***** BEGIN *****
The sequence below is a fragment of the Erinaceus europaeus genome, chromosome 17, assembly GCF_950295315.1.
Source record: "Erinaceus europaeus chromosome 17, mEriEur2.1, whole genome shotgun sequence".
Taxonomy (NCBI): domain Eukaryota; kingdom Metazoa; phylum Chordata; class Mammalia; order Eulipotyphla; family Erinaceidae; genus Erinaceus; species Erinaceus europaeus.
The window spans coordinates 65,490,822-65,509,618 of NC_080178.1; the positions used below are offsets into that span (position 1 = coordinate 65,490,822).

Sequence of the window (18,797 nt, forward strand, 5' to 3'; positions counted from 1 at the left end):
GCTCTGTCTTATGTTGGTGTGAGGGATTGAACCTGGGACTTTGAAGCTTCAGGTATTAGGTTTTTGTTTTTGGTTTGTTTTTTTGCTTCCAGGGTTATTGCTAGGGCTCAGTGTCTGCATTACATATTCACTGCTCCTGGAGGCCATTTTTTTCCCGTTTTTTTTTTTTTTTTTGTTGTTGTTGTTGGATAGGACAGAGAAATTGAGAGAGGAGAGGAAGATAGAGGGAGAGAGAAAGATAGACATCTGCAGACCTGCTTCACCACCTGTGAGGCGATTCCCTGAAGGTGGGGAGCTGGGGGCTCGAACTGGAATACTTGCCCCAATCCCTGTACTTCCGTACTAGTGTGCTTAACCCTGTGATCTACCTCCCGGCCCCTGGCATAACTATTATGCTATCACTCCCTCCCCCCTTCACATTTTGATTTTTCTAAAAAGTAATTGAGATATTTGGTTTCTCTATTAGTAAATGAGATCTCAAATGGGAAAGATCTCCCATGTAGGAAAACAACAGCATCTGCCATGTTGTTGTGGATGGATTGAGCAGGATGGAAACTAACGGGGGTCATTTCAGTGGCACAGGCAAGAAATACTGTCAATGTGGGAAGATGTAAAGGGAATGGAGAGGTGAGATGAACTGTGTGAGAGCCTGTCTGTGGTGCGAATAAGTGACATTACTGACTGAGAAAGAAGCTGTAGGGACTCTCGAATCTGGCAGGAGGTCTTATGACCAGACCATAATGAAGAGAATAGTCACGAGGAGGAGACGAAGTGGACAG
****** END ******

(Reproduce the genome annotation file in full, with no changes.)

The sequence below is a fragment of the Erinaceus europaeus genome, chromosome 17, assembly GCF_950295315.1.
Source record: "Erinaceus europaeus chromosome 17, mEriEur2.1, whole genome shotgun sequence".
Taxonomy (NCBI): domain Eukaryota; kingdom Metazoa; phylum Chordata; class Mammalia; order Eulipotyphla; family Erinaceidae; genus Erinaceus; species Erinaceus europaeus.
The window spans coordinates 65,490,822-65,509,618 of NC_080178.1; the positions used below are offsets into that span (position 1 = coordinate 65,490,822).

Sequence of the window (18,797 nt, forward strand, 5' to 3'; positions counted from 1 at the left end):
GCTCTGTCTTATGTTGGTGTGAGGGATTGAACCTGGGACTTTGAAGCTTCAGGTATTAGGTTTTTGTTTTTGGTTTGTTTTTTTGCTTCCAGGGTTATTGCTAGGGCTCAGTGTCTGCATTACATATTCACTGCTCCTGGAGGCCATTTTTTTCCCGTTTTTTTTTTTTTTTTTGTTGTTGTTGTTGGATAGGACAGAGAAATTGAGAGAGGAGAGGAAGATAGAGGGAGAGAGAAAGATAGACATCTGCAGACCTGCTTCACCACCTGTGAGGCGATTCCCTGAAGGTGGGGAGCTGGGGGCTCGAACTGGAATACTTGCCCCAATCCCTGTACTTCCGTACTAGTGTGCTTAACCCTGTGATCTACCTCCCGGCCCCTGGCATAACTATTATGCTATCACTCCCTCCCCCCTTCACATTTTGATTTTTCTAAAAAGTAATTGAGATATTTGGTTTCTCTATTAGTAAATGAGATCTCAAATGGGAAAGATCTCCCATGTAGGAAAACAACAGCATCTGCCATGTTGTTGTGGATGGATTGAGCAGGATGGAAACTAACGGGGGTCATTTCAGTGGCACAGGCAAGAAATACTGTCAATGTGGGAAGATGTAAAGGGAATGGAGAGGTGAGATGAACTGTGTGAGAGCCTGTCTGTGGTGCGAATAAGTGACATTACTGACTGAGAAAGAAGCTGTAGGGACTCTCGAATCTGGCAGGAGGTCTTATGACCAGACCATAATGAAGAGAATAGTCACGAGGAGGAGACGAAGTGGACAG